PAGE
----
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Ear Hospital and the New York Polyclinic. He was the first vice president of the
American Institute of Homeopathy, serving in that office in 1913-14.

On the 6th of October, 1S92, Dr. Peck was married in Birmingham, Michigan, to
Miss Edla A. Park.

Dr. Peck belongs to Oriental Lodge, A. F. & A. M.; Colorado Chapter, No. 29i
R. A. M.; Denver Commandery, No. 25, K. T.; and to El Jebel Temple of the Mystic
Shrine. He is treasurer and one of the directors of the Denver Athletic Club, belongs
to the Denver Country Club, the Lakewood Country Club, the Denver Civic and Com-
mercial Association and to the Denver Rotary Club.

His associates in every relation entertain for him high respect by reason of hi^
ability, his personal worth and his public-spirited devotion to the welfare of city, com-
monwealth and country.


The history of any state is but a record of the lives of those men whose activities
have had to do with its building up and development. Thus in the history of Colorado
there are few men living today who will more fully measure up to that standard of
eligibility than Hiram G. Wolff, of Denver. Nearly three score years have passed since
Mr. Wolff, then a boy of sixteen, came into the territory of Colorado. Here he resided
continually during the territorial days and on into the days of statehood; during this
long period his identification with various lines of development has been a substantial
contribution to Colorado's progress.

Hiram G. Wolff was born October 23, 1845, at West Liberty, Ohio county, Virginia,
His father, John B. Wolff, who was born at Martinsburg, Virginia, July 7, 1S16, was
the owner and editor of the Wheeling Argus prior to the Civil war; always an aboli-
tionist, later a republican. His mother was Caroline J. Hedges, a native of West Liberty,
Virginia, one of the F. F. V.'s. The father of John B. Wolff was Joseph Wolff, a veteran
of the War of 1812 and the Mexican war, and was enlisted in the service of his country
in the War of the Rebellion. He lived to be ninety-four years of age. The father of
Caroline J. Hedges was Hiram Hedges, who married Miss Hannah Forman and crossed
the Allegheny mountains into the upper Ohio valley prior to the Revolution and settled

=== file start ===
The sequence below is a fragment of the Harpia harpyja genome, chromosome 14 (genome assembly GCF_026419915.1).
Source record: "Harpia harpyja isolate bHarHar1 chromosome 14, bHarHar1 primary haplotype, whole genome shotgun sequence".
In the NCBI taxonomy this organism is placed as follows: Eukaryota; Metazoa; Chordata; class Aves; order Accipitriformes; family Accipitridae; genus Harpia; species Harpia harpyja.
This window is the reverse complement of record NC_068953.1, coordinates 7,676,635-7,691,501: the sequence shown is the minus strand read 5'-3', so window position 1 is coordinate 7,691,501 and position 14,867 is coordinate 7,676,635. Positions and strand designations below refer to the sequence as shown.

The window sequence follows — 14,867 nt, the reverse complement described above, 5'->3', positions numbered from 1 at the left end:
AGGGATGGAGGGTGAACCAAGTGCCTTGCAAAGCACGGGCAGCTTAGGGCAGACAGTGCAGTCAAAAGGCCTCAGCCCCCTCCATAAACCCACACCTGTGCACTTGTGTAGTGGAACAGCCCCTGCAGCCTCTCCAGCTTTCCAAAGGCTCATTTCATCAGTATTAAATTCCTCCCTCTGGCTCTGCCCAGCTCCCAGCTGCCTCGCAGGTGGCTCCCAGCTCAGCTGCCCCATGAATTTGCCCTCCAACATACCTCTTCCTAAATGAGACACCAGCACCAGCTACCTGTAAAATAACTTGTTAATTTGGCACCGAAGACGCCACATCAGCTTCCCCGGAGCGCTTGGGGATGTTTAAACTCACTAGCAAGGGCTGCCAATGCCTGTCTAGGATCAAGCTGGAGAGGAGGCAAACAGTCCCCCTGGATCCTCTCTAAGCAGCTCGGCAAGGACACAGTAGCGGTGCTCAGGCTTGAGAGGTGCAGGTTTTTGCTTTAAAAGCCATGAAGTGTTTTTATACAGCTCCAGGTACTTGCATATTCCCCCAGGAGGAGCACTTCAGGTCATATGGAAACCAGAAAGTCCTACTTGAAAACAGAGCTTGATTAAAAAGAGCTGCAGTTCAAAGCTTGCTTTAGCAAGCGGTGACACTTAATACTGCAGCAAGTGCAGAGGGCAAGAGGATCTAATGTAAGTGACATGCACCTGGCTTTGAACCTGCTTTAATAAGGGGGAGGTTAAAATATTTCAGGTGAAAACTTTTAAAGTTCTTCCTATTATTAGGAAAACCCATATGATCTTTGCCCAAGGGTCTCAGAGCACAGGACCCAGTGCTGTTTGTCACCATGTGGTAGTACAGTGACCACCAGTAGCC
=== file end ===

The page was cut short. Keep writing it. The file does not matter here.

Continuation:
near what is now the city of Wheeling, West Virginia.

John B. Wolff went to Kansas during the border ruffian troubles of 1857, in which
he took an active part helping to bring in Kansas as a free state. In August, 1859, he
came to Colorado, leaving his family in Kansas, but returned in the fall to join them
at Leavenworth. In 1860 he removed to Colorado. In the spring of 1S62 the family,
consisting of the mother and eight children, Hiram G., the oldest, then sixteen years
of age, with two teams of oxen crossed the plains from Leavenworth, Kansas, to join
the father on his claim on Clear creek, near Denver, which was afterward known as
the Wolff homestead, near Arvada. The family belonged to that class of hardy pioneers
known as "Pike's Peakers," who knew no such thing as failure, and while others returned
to the "States" discouraged, they remained to help break the way and lay the founda-
tion on which this great commonwealth now stands. With no schools in which to
educate their growing children, with the most meager facilities for inter-communication,
their auto a lumber wagon, their engine a yoke of cattle, their chauffeur the father or



son, their fuel, an ox goad, they put their hands to the plow and never thought oi
looking backward.

In 1868 the father returned to the east in an attempt to collect from the govern-
ment pay tor stock stolen by the Indians, in their depredations of 1864, 1865 and 1866.
This took him to Washington, where he remained until his death, leaving the care and
support of the family to the older boys. For eleven years the older boys worked
together to accomplish this end, sent the younger children to school, built a home for
the mother and maintained it until her death years later. This home had the dis-
tinction of being the first house of any pretension built in what was afterward the town
of Highlands.

Of the family of ten, only three remain: Hiram G., who resides in Denver; John,
who resides at Boulder, Colorado; and Mrs. Ella Leimer, who lives with her son,
Walter A., in Denver. Albert, having recently departed this life, lived at the old home-
stead for fifty-six years.

Hiram G. Wolff, the subject of this sketch, attended school in Clear creek valley
in a log schoolhouse, which he helped to construct in 1863. This was one of the first
Bchoolhouses erected in the territory of Colorado. It was burned down after a "watch
meeting" on the night of December 31, 1864. After a time a new frame district school
was built at Arvada and this he attended during the four winter months, and worked
on the farm and in the garden eight months of the year until his majority.